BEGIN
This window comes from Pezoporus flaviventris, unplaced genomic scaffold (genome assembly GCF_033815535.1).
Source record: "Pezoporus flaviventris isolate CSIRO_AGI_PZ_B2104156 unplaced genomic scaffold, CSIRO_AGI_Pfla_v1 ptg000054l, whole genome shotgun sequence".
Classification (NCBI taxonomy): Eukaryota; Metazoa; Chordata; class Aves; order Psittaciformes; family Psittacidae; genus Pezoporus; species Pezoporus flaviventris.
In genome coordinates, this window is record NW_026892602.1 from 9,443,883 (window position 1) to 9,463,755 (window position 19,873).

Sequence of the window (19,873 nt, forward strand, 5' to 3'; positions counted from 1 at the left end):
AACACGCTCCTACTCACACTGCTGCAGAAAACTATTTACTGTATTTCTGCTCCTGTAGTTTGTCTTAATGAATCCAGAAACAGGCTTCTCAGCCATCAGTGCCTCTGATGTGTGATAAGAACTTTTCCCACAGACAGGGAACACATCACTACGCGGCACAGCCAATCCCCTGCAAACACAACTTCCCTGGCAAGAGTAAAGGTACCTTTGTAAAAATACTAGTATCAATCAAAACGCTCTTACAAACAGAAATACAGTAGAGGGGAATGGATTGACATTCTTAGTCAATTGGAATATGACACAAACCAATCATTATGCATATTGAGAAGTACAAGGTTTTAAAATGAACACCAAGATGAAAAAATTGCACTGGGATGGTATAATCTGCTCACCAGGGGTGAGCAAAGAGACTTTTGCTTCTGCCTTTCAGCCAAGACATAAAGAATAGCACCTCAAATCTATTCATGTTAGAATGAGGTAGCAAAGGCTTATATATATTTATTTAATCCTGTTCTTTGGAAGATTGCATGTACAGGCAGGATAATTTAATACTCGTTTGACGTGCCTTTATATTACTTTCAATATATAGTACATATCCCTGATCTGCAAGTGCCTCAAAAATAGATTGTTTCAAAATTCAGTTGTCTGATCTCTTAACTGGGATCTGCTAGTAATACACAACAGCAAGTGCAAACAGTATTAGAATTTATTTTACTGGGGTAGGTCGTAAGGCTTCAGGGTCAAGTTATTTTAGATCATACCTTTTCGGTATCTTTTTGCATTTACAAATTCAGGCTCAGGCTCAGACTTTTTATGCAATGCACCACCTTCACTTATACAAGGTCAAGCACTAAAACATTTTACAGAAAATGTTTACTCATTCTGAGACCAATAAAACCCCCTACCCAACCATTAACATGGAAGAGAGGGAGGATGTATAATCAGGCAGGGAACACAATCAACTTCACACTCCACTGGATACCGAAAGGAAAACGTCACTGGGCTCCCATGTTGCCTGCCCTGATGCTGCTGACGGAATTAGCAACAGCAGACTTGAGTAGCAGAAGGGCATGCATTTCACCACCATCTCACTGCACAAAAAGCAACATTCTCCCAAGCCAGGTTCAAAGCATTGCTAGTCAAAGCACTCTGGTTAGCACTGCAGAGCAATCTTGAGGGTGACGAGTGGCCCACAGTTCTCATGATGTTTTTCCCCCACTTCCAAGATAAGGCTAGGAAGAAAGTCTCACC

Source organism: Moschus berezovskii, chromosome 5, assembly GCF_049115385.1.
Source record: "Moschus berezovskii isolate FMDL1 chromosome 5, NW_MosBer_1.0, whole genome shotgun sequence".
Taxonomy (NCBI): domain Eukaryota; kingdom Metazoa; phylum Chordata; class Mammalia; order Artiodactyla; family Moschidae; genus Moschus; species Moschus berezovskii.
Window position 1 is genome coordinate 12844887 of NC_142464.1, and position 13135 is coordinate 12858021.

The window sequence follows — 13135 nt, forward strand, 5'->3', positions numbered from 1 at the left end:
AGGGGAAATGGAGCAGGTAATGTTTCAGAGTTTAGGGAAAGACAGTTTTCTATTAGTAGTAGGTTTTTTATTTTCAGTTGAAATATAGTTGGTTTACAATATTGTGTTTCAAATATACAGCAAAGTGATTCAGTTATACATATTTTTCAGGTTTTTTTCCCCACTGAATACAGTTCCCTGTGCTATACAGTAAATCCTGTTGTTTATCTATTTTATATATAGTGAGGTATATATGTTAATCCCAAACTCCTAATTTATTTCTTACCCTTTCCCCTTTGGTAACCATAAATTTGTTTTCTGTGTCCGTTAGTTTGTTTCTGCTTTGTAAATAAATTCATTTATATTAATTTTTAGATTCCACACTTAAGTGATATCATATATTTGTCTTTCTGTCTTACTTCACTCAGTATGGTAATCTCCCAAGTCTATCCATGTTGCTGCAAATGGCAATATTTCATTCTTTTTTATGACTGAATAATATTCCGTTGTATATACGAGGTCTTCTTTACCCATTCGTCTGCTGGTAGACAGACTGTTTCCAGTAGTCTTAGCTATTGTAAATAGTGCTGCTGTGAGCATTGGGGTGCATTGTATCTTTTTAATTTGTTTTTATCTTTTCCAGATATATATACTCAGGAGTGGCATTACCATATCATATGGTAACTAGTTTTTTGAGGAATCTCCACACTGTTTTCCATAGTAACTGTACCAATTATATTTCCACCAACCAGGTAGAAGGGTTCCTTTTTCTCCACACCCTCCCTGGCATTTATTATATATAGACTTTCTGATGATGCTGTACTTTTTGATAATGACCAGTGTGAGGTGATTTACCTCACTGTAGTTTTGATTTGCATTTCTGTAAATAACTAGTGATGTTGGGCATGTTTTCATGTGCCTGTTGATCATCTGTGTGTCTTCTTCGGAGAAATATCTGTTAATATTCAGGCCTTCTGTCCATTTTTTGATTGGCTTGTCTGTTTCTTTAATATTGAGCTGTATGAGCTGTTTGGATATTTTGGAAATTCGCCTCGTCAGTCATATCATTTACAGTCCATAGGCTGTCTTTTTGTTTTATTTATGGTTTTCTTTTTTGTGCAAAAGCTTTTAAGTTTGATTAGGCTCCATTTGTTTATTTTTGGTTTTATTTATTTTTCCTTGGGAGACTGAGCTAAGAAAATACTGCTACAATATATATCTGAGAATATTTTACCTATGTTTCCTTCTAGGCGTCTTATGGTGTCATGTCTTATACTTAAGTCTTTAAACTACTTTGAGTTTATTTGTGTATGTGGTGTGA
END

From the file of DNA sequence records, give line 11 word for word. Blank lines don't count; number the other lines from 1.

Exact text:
The window sequence follows — 13135 nt, forward strand, 5'->3', positions numbered from 1 at the left end: